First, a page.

Tony Bates on the future: "The growth of fully online learning (i.e. online distance education) continued at a rapid rate (over 20% last year), and increasing online enrollments will certainly continue through 2011. However, as the market approaches saturation, the rate of growth of fully online courses will level off, and this is likely to happen fairly soon... What I am hoping for 2011, though, is that this increase in the quantity of e-learning will start being accompanied by some major innovations in teaching, as instructors, instructional designers, and institutions begin to understand better the unique features of new technologies"
I think there's a lot of overlap between Mohamed Amine Chatti's "success factors" and mine (which I would lable 'autonomy', 'diversity', 'openness' and 'interactivity'). He maps these across personalized learning, informal learning, lifelong learning and network learning, a set of categories I don't think is particularly useful. The 3P model, he writes, " a vision of learning characterized by the convergence of lifelong, informal, and personalized learning within a social context. The 3P learning model encompasses three core elements: Personalization, Participation, and Knowledge-Pull."
OAI and RSS have always represented two sides of the same coin, two visions of content aggregation and syndication. The difference between the two approaches is that RSS uses a static file that is served by a web server like any other content page, while OAI - Open Archives Initiative - requires its own server to accept enquiries, process search requests, and deliver customized reponses. It's a pain for aggregation sites because ther have to set up the whole query-response process. And it can't be used by smaller hosts because you have to have the server capacity to handle any number of requests and queries. Why do we have two such systems? It's the old "I'll find it myself" versus "we'll do the fining for you" mentalities. More here.
Part of Jim Groom's #ds106 course involves the setting up and configuring of your own domain. It's not something I can really do, as I did all this ages ago. While this has produced some good results , the concern is that the result may be nothing more than a large number of abandoned domains. "If even 50% of those then decide to let that site's fees slip and the content go into the extinct URLs, not only will Jim's record of DS106 be compromised, but the longer term asynchronous learning will be impacted." True, but I don't think centralized services - not even open services OurMedia, a great site which I helped to build - are the solution in the long run. The time will come (not so long from now) when we run our own internet services off our home server (much the way we supply our own telephony end point, instead of relying on payphones).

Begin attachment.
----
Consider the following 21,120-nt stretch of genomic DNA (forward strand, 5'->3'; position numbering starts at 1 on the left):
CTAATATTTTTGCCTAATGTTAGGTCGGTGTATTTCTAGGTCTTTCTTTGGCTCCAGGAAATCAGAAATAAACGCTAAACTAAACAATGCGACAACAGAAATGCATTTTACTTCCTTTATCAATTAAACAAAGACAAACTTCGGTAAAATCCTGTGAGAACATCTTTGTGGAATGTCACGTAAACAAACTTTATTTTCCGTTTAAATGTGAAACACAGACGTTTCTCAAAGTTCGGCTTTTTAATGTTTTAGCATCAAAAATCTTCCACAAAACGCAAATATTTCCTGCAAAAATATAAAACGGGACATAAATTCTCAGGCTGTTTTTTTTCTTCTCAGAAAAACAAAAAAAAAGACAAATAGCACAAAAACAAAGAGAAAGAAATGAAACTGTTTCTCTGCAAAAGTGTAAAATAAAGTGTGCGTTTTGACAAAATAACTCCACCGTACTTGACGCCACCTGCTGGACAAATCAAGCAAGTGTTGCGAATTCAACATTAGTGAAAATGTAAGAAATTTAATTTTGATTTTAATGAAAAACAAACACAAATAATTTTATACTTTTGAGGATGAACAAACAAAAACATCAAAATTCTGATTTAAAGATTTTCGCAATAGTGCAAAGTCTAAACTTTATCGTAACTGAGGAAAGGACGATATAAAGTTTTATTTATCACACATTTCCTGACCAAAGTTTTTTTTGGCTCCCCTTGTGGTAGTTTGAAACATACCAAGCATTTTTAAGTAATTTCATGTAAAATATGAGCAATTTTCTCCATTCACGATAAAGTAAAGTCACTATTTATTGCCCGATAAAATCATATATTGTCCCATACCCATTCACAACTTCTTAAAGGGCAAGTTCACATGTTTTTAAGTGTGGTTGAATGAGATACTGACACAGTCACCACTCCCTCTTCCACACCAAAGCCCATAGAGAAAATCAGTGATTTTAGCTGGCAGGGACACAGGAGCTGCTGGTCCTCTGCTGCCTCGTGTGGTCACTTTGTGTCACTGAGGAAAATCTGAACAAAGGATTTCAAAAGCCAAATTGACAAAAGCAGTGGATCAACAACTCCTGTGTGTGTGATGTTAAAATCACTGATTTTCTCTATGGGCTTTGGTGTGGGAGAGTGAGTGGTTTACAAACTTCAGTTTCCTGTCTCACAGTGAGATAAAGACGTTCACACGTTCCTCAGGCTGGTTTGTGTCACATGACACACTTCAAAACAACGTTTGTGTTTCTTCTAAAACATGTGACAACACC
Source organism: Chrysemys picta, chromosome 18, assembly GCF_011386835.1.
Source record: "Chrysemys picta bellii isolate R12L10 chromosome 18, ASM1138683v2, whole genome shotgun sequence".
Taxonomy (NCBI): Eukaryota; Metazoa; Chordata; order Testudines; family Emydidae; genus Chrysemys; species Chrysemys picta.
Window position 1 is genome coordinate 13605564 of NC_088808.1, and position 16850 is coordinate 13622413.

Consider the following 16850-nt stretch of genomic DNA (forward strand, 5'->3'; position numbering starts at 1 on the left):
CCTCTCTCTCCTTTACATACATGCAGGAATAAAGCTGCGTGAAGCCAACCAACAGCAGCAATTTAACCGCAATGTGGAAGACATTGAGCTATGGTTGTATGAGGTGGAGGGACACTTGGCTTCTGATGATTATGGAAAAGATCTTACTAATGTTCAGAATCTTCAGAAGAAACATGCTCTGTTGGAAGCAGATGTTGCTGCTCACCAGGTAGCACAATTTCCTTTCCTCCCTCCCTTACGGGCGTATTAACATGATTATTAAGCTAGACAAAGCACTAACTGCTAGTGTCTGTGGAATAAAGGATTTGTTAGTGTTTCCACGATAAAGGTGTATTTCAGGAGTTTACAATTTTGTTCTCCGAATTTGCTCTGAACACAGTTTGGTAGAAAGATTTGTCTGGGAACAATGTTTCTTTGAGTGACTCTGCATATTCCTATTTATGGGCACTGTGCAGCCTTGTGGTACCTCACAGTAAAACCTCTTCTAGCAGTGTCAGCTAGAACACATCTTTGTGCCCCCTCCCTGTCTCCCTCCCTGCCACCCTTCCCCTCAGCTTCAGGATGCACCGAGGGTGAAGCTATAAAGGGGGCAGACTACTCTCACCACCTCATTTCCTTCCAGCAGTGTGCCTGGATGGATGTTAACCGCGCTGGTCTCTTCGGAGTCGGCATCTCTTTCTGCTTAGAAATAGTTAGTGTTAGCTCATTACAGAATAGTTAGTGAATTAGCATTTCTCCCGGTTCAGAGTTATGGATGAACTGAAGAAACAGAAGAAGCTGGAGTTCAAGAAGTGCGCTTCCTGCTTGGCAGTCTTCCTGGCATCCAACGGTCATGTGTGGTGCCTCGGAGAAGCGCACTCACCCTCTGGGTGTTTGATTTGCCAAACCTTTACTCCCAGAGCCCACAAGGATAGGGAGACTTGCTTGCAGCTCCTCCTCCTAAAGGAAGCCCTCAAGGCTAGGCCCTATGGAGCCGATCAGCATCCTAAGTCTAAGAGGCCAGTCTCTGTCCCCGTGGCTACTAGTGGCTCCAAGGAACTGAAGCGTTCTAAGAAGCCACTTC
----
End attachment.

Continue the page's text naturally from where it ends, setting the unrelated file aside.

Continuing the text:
What's really interesting about this diagram is that we can see what we notmally think of as 'genres' of music emerge naturally as distinct clusters. To search for bands or explore in much greater detail, try the interactive map.
I used to doodle a great deal - mostly detailed maps of fictitious cities - but I was never interested enough in mathematics to follow the train of thought in this video. Though perhaps if my teachers had shown me how to make stars (which would have fed directly into my other great doodle topic - fictitious flags - then I might have been more interested in math, and learned more. Because though dividing numbers over and over is pretty boring, making things with many parts isn't. (p.s. if stars don't interest you, how about doodling in binary trees?
Well this is interesting: from the press release, "U.S. Department of Labor and Department of Education commit $2 billion to create open educational resources for community colleges and career training." I'd love to have my work funded under such conditions, but in Canada it's the opposite - I actually have to seek out permission, which is frequently not forthcoming, before releasing anything, much less making it free and open (this newsletter and my open source software allow me to skirt the very edges of that policy). So why does Dave Cormier think this could be the end for the textbook industry? First, government support removes the risk from using a Creative Commons license. Second, it's enough money. $2 billion will actually produce a measurable amount of educational content. And third, it's not the only game in town. Other open content initiatives are springing up all over. Cormier writes, "We really need to do this, I think, and I applaud the government for taking a run at it. I just hope they engage the open community for help. Please. We're all out here." I agree.
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